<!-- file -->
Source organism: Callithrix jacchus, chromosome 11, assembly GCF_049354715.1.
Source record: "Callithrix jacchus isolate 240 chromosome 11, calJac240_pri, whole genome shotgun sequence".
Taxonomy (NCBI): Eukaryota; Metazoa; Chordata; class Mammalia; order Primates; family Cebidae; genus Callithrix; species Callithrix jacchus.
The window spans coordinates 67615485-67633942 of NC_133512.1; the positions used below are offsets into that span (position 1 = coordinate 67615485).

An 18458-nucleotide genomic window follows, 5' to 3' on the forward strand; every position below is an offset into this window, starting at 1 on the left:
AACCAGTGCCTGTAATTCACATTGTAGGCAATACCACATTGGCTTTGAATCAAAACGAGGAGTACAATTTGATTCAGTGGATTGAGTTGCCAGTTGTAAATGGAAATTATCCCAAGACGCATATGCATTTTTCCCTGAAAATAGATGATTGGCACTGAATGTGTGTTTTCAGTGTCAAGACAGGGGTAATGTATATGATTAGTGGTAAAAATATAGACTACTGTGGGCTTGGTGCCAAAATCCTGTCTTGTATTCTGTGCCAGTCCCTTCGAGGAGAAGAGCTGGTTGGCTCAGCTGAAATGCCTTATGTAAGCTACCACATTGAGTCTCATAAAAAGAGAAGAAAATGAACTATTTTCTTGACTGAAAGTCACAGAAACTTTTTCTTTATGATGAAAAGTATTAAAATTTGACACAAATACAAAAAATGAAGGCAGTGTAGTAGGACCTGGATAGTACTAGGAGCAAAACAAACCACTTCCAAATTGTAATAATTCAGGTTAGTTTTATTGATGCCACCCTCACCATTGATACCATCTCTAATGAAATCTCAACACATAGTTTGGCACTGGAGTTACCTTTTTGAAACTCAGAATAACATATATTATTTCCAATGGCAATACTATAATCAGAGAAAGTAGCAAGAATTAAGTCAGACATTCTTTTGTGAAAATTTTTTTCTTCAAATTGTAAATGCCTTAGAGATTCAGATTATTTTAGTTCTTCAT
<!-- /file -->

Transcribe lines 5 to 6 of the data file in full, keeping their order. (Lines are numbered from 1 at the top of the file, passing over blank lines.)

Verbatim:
An 18458-nucleotide genomic window follows, 5' to 3' on the forward strand; every position below is an offset into this window, starting at 1 on the left:
AACCAGTGCCTGTAATTCACATTGTAGGCAATACCACATTGGCTTTGAATCAAAACGAGGAGTACAATTTGATTCAGTGGATTGAGTTGCCAGTTGTAAATGGAAATTATCCCAAGACGCATATGCATTTTTCCCTGAAAATAGATGATTGGCACTGAATGTGTGTTTTCAGTGTCAAGACAGGGGTAATGTATATGATTAGTGGTAAAAATATAGACTACTGTGGGCTTGGTGCCAAAATCCTGTCTTGTATTCTGTGCCAGTCCCTTCGAGGAGAAGAGCTGGTTGGCTCAGCTGAAATGCCTTATGTAAGCTACCACATTGAGTCTCATAAAAAGAGAAGAAAATGAACTATTTTCTTGACTGAAAGTCACAGAAACTTTTTCTTTATGATGAAAAGTATTAAAATTTGACACAAATACAAAAAATGAAGGCAGTGTAGTAGGACCTGGATAGTACTAGGAGCAAAACAAACCACTTCCAAATTGTAATAATTCAGGTTAGTTTTATTGATGCCACCCTCACCATTGATACCATCTCTAATGAAATCTCAACACATAGTTTGGCACTGGAGTTACCTTTTTGAAACTCAGAATAACATATATTATTTCCAATGGCAATACTATAATCAGAGAAAGTAGCAAGAATTAAGTCAGACATTCTTTTGTGAAAATTTTTTTCTTCAAATTGTAAATGCCTTAGAGATTCAGATTATTTTAGTTCTTCAT